The pressure also comes with a threat attached. If local jurisdictions don’t cooperate, according to Attorney General Jeff Sessions, the federal government will yank portions of their federal funding. Ruling on a challenge by Santa Clara and San Francisco, the federal court in Northern California rightly found the Trump administration’s threat unconstitutional. State and local jurisdictions have no legal obligation under existing statutes to assist deportation efforts in either of these ways — and have a right under the 10th Amendment to refuse to do so.
Attorney General Sessions’s demands are not backed by statutory authorization. Congress has not commanded state and local officials to submit to ICE detainers — requests that local jail officials continue to detain people for up to 48 hours or even longer after they are entitled to be released. The detainers are only requests. And even if Congress wanted to adopt a policy making compliance with detainers mandatory, such a requirement would violate more than the 10th Amendment. A number of courts around the country have ruled that arrests based on immigration detainers violate the Fourth Amendment’s ban on unreasonable seizures.
Similarly, Congress has not decided to impose immigration-related conditions on federal funds, despite Attorney General Sessions’ threats. And any such congressional limits would then have to be measured against the 10th Amendment.
But even beyond what is constitutionally permissible, pressuring localities to prioritize deportation of valued members of their communities is a terrible idea.
Like California, New York City and many other localities have concluded that their law enforcement agents cannot effectively do their own job of keeping the peace if they are simultaneously trying to enforce federal immigration law. Immigrants fearful of being deported will be afraid to engage with officers by reporting crimes committed against themselves or others, agreeing to serve as witnesses, going to a court or hospital, or taking their children to school. That is the kind of local autonomy the 10th Amendment respects.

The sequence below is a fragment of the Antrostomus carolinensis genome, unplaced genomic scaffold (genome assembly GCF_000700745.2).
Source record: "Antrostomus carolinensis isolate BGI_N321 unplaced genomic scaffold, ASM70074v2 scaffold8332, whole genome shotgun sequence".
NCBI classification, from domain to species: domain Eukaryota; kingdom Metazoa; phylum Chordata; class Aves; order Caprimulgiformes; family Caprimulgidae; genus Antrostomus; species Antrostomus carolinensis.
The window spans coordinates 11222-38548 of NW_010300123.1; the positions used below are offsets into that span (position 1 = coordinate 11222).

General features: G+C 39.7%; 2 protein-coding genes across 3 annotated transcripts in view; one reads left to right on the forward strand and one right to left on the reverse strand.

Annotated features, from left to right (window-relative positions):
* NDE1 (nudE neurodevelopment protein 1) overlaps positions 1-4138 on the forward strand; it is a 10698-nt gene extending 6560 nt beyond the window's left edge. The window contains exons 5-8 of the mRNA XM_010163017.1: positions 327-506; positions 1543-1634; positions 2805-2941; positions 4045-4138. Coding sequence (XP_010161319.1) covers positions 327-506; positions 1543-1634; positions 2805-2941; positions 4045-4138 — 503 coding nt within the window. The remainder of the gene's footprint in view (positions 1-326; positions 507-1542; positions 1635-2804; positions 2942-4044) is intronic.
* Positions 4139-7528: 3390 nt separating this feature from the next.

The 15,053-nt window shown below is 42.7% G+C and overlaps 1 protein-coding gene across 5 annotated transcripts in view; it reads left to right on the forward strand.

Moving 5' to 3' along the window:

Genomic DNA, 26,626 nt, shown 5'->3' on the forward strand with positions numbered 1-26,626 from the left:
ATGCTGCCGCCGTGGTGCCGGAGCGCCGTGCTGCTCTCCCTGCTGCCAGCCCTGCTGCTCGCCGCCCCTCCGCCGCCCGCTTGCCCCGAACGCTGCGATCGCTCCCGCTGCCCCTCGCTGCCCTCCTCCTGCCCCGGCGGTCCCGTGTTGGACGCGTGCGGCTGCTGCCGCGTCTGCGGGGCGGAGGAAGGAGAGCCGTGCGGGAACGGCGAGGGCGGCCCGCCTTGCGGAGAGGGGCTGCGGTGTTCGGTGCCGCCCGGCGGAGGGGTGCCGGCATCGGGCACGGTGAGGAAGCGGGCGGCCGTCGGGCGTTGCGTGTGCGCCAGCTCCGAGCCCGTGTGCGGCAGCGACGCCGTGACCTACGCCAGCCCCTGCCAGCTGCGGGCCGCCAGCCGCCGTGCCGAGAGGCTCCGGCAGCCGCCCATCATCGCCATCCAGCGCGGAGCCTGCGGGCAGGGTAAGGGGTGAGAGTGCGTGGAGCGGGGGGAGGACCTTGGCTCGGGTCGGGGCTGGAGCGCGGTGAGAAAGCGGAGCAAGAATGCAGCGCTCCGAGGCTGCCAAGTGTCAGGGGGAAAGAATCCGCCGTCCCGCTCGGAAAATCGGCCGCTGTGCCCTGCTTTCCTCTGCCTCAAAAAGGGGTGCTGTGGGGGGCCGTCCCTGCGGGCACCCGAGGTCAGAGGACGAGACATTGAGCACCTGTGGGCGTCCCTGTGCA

Conversely, the urgency of the federal deportation campaign has been greatly exaggerated. New York City is not plagued with crime caused by immigrants. In fact, New York reports that it is the safest big city in the country, with crime at record lows largely because city policies encourage cooperation between the NYPD and immigrant communities. And according to studies, immigrants commit fewer crimes on the average than nonimmigrants.
It may seem ironic that it is the concept of states’ rights that gives California and other states, cities, and counties the power to resist federal attempts to conscript their employees into President Trump’s deportation machine. After all, half a century ago “states’ rights” was the rallying cry for segregationists defending discriminatory laws and practices the ACLU was challenging.
But it is true today, as it was then, that the Supremacy Clause prohibits states from interfering with federal enforcement of locally unpopular laws — whether civil rights laws or immigration laws — if those laws are constitutional. And it is as true today, as it was in 1798, that state and local dissent can help to temper federal overreaching.
The Virginia and Kentucky Resolutions turned out to be part of a continuing national dialogue that led to the demise of the Sedition Act, even though Federalist judges consistently ruled that the law was constitutional.
The resistance of federalism can help to keep us in balance, just as Madison and Jefferson intended.